VILSECK, Germany (Feb. 6, 2012) -- Influenza affects several million people every year.

Small children, pregnant women and people with chronic illnesses like diabetes and asthma are considered high-risk persons for contracting the flu and should take precautions to protect themselves.

"Their immune systems are weakened and, if they get the flu or any other illness, they don't have the mechanisms to fight it off as much as the folks who are healthy," said Lt. Col. Gwendolyn L. Davis, chief of Army Public Health Nursing for Bavaria Medical Department Activity. "That is why we encourage them to get the vaccine. High-risk people, especially the pregnant women, they definitely need it. The myth that it is not safe and will affect the unborn child is just a myth. It is safe."

High-risk persons are more likely to suffer from serious complications caused by the flu, Davis said.

Staying active, getting plenty of rest, taking vitamins and drinking an ample of liquids to stay hydrated can all help boost a person's immune system and help fight off germs, but she said, there is one sure way a person can significantly reduce their odds of contracting influenza.

"The most important is the flu vaccine," Davis said. "It is never too late to get it throughout the year, but we prefer you get it at the beginning of the season so you will have better protection. It's free to all the beneficiaries. Most of the clinics offer it on a walk in basis, so there is no need to make an appointment."

FluMist, which is given through the nose, is good for children who are 2 years of age up to adults who are 49 years old. Anyone not in that age group would need to get an injected vaccination known as Fluzone.

There is a common misconception out there that the FluMist will give people the flu because it is a live vaccine, but that is just a myth, Davis said.

"You will not get the flu from the flu vaccine," she said. "You get protection. Some people have gotten sick but not because of the vaccine. They were going to get sick anyway."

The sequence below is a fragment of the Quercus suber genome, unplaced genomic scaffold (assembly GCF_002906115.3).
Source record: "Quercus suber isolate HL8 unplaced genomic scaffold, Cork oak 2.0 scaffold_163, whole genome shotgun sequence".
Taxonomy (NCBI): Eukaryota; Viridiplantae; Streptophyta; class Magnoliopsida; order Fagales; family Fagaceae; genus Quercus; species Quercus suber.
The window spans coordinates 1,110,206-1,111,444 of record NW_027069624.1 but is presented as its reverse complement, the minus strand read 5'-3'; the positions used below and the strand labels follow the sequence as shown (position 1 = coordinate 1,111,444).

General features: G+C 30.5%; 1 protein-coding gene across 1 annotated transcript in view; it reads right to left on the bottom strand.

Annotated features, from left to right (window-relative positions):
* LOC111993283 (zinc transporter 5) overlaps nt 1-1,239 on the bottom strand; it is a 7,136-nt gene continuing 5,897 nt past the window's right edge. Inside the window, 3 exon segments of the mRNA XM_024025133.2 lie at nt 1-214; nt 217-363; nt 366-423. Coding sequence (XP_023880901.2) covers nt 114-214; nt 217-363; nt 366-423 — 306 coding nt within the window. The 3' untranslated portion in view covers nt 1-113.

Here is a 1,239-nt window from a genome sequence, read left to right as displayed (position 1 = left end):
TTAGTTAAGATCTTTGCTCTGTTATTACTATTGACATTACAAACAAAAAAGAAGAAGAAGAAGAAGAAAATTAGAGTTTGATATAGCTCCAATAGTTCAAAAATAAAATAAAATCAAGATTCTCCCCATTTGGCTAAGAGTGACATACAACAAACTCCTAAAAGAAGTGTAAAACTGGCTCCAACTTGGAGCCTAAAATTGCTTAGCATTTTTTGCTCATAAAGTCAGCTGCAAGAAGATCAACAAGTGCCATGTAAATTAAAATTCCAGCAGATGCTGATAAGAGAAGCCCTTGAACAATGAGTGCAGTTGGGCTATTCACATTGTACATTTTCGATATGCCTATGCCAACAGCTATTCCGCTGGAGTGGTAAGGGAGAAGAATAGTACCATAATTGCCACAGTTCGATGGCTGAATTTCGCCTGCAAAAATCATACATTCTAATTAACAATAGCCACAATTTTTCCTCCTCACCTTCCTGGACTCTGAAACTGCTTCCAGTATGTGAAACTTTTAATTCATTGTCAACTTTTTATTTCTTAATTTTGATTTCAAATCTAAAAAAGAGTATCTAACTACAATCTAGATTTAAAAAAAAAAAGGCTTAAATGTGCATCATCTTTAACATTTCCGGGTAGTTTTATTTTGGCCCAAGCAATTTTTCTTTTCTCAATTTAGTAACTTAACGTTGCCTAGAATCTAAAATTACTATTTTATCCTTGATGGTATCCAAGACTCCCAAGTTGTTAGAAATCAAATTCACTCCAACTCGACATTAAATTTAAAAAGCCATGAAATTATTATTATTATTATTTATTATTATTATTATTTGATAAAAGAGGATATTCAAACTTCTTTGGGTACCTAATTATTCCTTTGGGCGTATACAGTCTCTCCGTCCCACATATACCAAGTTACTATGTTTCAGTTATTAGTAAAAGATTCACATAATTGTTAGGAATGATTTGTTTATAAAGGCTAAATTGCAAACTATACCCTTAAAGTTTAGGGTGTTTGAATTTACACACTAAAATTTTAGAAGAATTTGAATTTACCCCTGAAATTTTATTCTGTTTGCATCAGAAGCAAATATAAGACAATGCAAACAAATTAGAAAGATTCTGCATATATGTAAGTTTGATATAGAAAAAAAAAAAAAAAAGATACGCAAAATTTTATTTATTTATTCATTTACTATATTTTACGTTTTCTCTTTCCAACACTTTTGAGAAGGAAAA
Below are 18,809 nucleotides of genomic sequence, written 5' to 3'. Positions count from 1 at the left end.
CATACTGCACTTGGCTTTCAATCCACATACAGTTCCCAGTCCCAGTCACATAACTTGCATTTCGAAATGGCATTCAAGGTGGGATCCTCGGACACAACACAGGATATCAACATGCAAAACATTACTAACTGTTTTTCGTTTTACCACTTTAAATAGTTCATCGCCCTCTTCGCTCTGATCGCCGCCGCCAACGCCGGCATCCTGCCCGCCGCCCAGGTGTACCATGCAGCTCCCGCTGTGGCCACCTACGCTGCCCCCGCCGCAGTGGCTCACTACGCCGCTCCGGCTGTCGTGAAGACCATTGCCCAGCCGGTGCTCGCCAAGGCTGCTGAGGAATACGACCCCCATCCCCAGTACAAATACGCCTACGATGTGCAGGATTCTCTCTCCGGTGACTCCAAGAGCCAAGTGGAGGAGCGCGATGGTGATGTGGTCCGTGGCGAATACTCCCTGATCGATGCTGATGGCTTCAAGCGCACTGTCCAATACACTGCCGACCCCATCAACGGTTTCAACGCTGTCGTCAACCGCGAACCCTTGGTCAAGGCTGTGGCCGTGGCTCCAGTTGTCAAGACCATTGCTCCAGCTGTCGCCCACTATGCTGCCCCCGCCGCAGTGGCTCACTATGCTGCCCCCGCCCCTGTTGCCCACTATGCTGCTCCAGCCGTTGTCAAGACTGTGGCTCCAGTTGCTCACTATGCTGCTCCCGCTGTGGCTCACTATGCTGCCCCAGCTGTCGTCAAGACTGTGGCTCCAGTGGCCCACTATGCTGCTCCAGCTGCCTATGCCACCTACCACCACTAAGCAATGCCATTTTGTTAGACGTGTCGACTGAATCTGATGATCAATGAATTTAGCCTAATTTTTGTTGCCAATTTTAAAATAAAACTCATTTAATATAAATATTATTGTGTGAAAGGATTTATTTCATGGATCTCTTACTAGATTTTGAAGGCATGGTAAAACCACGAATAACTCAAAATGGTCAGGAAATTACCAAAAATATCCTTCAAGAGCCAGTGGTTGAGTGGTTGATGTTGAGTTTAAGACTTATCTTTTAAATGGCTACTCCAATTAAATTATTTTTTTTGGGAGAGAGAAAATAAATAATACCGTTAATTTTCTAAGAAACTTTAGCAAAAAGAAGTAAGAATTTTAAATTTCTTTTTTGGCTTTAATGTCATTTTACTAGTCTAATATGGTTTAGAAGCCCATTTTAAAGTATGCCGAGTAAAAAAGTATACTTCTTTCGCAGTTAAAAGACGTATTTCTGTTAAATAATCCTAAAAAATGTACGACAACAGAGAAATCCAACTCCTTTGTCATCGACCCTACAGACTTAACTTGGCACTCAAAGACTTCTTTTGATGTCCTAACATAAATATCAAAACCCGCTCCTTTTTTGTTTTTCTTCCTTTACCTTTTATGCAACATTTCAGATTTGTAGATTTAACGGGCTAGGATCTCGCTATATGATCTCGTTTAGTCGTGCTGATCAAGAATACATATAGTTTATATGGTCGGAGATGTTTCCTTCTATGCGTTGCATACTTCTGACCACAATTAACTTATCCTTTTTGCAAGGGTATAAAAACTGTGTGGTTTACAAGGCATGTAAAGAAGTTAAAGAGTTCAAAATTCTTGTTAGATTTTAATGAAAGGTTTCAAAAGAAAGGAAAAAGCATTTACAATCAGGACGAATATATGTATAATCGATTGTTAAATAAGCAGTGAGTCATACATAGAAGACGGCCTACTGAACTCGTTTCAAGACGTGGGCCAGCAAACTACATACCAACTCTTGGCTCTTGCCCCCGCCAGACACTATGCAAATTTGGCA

The vaccine takes between 10 to 14 days to take effect, Davis said. Every year, the influenza strain changes, so Davis encourages people to be protected seasonally.

"It changes just enough to make a difference," she said. "The vaccine is available through the end of June."

Flu season starts in fall and ends in the spring.

Historically, winter is flu season, and flu activity peaks after January, according to the Center for Disease Control and Prevention's website. Since 1976-77, February has proved to have the highest flu activity. A report titled "influenza is slowly progressing in Europe" by the European Centre for Disease Prevention and Control listed the spread of flu in Germany for the third week of January to be "sporadic."

Last year, during the same week, the organization's Weekly Influenza Surveillance Overview listed the spread of the flu to be "regional," but by the fifth week, the weekly overview listed the spread of flu to be "widespread."

Practicing good hygiene like washing hands frequently and sneezing in ones sleeve rather than in ones hands will help slow the spread of influenza, but there are other ways to help prevent the spread of the virus.

"If you get sick, don't spread it," Davis said. "Stay at home if you are sick. We encourage supervisors who have someone sick in their office to send them home. It is very contagious and you don't want to spread it around. We know it interferes with the work, but still it is better for them to stay at home and get well for a couple of days than to come in and have the whole office get sick."